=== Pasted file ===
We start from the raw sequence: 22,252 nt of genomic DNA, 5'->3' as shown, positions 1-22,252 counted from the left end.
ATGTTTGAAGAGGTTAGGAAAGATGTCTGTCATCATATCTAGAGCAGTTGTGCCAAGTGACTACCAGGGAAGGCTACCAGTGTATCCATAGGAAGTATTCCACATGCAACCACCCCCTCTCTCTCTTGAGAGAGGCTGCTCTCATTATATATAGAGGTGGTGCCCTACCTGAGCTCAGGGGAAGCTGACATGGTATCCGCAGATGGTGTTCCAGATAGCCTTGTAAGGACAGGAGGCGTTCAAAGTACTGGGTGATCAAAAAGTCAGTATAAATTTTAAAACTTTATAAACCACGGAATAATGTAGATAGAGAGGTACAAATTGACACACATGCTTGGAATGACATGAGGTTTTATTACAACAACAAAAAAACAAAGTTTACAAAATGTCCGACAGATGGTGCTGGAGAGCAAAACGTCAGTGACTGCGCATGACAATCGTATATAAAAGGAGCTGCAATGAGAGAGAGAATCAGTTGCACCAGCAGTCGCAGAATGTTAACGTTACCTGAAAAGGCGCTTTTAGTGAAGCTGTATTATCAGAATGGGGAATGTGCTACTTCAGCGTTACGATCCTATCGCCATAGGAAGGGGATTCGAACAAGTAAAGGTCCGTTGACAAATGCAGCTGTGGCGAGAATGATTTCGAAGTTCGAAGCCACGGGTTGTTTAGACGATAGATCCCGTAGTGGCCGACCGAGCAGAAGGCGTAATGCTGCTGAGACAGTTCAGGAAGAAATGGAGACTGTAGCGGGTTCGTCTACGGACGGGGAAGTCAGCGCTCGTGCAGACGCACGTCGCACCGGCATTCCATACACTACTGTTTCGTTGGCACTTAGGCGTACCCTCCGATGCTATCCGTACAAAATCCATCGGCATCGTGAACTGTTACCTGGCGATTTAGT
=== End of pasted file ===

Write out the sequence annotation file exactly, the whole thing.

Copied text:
We start from the raw sequence: 22,252 nt of genomic DNA, 5'->3' as shown, positions 1-22,252 counted from the left end.
ATGTTTGAAGAGGTTAGGAAAGATGTCTGTCATCATATCTAGAGCAGTTGTGCCAAGTGACTACCAGGGAAGGCTACCAGTGTATCCATAGGAAGTATTCCACATGCAACCACCCCCTCTCTCTCTTGAGAGAGGCTGCTCTCATTATATATAGAGGTGGTGCCCTACCTGAGCTCAGGGGAAGCTGACATGGTATCCGCAGATGGTGTTCCAGATAGCCTTGTAAGGACAGGAGGCGTTCAAAGTACTGGGTGATCAAAAAGTCAGTATAAATTTTAAAACTTTATAAACCACGGAATAATGTAGATAGAGAGGTACAAATTGACACACATGCTTGGAATGACATGAGGTTTTATTACAACAACAAAAAAACAAAGTTTACAAAATGTCCGACAGATGGTGCTGGAGAGCAAAACGTCAGTGACTGCGCATGACAATCGTATATAAAAGGAGCTGCAATGAGAGAGAGAATCAGTTGCACCAGCAGTCGCAGAATGTTAACGTTACCTGAAAAGGCGCTTTTAGTGAAGCTGTATTATCAGAATGGGGAATGTGCTACTTCAGCGTTACGATCCTATCGCCATAGGAAGGGGATTCGAACAAGTAAAGGTCCGTTGACAAATGCAGCTGTGGCGAGAATGATTTCGAAGTTCGAAGCCACGGGTTGTTTAGACGATAGATCCCGTAGTGGCCGACCGAGCAGAAGGCGTAATGCTGCTGAGACAGTTCAGGAAGAAATGGAGACTGTAGCGGGTTCGTCTACGGACGGGGAAGTCAGCGCTCGTGCAGACGCACGTCGCACCGGCATTCCATACACTACTGTTTCGTTGGCACTTAGGCGTACCCTCCGATGCTATCCGTACAAAATCCATCGGCATCGTGAACTGTTACCTGGCGATTTAGT